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How Dundee voters put Westminster hopefuls to the test in city election debate

Candidates vying for votes in the Dundee Central constituency took questions on Green policies, Brexit, the local economy and higher education.

Dundee election hustings
Candidate face voters at the election hustings on Wednesday. Image: Kenny Smith/DC Thomson.

An audience of 200 voters grilled election candidates hoping to represent Dundee at Westminster, demanding answers on everything from education to the election gambling scandal.

All four main parties were represented at the hustings, organised jointly by the University of Dundee and The Courier.

And they were keen to tackle the big problem of political integrity.

All candidates confirmed they had not placed a bet on a political race with the benefit o insider knowledge.

Gambling scandal

Conservative candidate Emma Farquhar said: “I haven’t bet on the election. Anyone who has who is shown to have insider knowledge that needs to be investigated”

Candidates were also quizzed on what they would like to see the next UK Government do to support the local economy in Dundee and boost tourism.

Labour hopeful Richard McCready told the audience that the people of Dundee would need to see the benefits of the improved waterfront, or it risk becoming an “abject failure”.

“It needs to bring jobs and prosperity to Dundee.

“I welcome the Eden Project, I hope that comes to fruition before too long, but I would also say I hope we scrap plans to close the Mills Observatory, Caird Park Golf Course and Broughty Castle.

“There’s no point closing the amenities we’ve got and coming up with new things.”

Dundee election hustings
(From l-r) Liberal Democrat candidate Daniel Coleman, Conservative Emma Farquhar, SNP hopeful Chris Law and Labour’s Richard McCready. Image: Kenny Smith/DC Thomson.

Chris Law highlighted that Dundee has been rated one of the top 10 places to visit in Europe.

“That’s testament to the work that’s been done over the past 10 or 11 years under the SNP council,” he said.

“A key part of that has been delivering the waterfront project. Now people flock from across Scotland.”

A clear priority for voters, the first questions focussed on the climate crisis and how each party would respond locally.

One audience member raised the specific impact of increasing extreme weather events, and the impact these would have on communities across Dundee and beyond.

“The most important issue facing the world today is climate change, and it has been minimised,” one audience member said.

“It’s impacting the lives of many, with flooding and importing more of our food.

Labour candidate Richard McCready said co-operation would be needed to tackle climate change. Image: Kenny Smith/DC Thomson.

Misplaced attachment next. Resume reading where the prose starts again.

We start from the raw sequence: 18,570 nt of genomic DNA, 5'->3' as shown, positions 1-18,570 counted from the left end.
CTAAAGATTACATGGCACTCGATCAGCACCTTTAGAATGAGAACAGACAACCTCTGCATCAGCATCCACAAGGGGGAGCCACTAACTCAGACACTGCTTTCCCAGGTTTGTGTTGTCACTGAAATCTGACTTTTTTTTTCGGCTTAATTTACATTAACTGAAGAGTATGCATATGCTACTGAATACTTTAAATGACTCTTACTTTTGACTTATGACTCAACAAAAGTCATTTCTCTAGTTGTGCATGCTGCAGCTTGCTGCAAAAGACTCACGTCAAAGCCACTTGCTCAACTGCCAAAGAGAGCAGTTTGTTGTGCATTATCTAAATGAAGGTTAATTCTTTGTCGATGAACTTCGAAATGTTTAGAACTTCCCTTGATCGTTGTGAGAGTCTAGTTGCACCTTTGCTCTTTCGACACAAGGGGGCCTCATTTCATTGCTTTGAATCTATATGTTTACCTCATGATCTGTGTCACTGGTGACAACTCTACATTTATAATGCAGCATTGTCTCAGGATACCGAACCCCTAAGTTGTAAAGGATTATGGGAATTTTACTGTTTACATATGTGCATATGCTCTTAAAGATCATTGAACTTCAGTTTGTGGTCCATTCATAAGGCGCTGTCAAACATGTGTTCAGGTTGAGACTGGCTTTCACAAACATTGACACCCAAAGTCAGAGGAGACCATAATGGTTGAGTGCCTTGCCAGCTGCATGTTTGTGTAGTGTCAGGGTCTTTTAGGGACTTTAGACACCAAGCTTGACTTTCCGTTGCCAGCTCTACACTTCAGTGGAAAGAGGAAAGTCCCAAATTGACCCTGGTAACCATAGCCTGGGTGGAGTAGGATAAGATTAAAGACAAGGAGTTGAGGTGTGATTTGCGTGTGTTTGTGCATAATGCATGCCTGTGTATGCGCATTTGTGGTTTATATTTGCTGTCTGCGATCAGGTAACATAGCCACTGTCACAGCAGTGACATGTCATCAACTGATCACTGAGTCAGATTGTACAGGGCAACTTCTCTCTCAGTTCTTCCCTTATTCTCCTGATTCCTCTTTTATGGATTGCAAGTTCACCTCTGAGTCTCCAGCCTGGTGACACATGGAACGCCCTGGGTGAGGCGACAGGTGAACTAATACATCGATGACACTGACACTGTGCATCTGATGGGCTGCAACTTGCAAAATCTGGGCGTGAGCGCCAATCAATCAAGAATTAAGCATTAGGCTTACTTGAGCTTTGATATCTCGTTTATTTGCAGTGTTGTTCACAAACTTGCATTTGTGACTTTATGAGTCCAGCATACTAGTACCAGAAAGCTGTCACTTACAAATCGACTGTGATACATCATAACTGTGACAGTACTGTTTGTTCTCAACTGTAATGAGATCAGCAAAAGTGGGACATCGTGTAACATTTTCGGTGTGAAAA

“My house was damaged in storms, it’s going to affect business and us all.”

Responses included a transition from oil and gas in Scotland to renewable energy.

On the international front, another contribution from the audience pointed out Scotland had voted overwhelmingly to remain in the EU.

The questioner said: “Each of you are seeking support to represent Dundee, in Scotland 62% voted to remain.

Brexit among Dundee audience’s priorities

Dundee Central SNP candidate Chris Law
Incumbent SNP candidate Chris Law. Image: Kenny Smith/DC Thomson

“I would like to know what each party will do on restoring our rightful place in the heart of Europe?”

SNP incumbent Chris Law was the only candidate to make the case for rejoining, saying: “Scotland voted to remain. It has been an unmitigated disaster.

“We were told if we voted no to independence we’d be guaranteed to have a place in the EU, that’s turned out to be completely wrong.

Liberal Democrat candidate Daniel Coleman said that while he passionately campaigned to remain, he did not think it was “realistic” for the next parliament to rejoin the EU.

Another issue on the agenda was higher education, with each candidate pressed on their policies for the sector.

National service

Conservative candidate Emma Farquhar was quizzed on whether any young person would attend university under Tory plans to introduce national service.

She said: “The details will be very important. If the Conservatives are elected, and if this starts going through parliament, I’m sure many amendments will come to the table.

“Countries like Norway, Finland and Austria, they all have forms of national service.

“In a referendum recently, Austria voted to keep their national service. That’s a country that’s got experience of it in practice.”

While Mr Law made a case for rejoining the EU, he was reminded the bloc’s rules mean the government’s free education offer cannot discriminate against Scottish and EU students.

While record numbers of Scots are attending university, the number of fee-free places could be reduced if Scotland re-entered the EU.

Labour, meanwhile, was asked to explain how it would turn criticism of the SNP government’s record on higher education improvements.

As well as the four candidates who took part in the hustings, there will be six others on the ballot.

You can see the full list of people standing in your area using our tool below.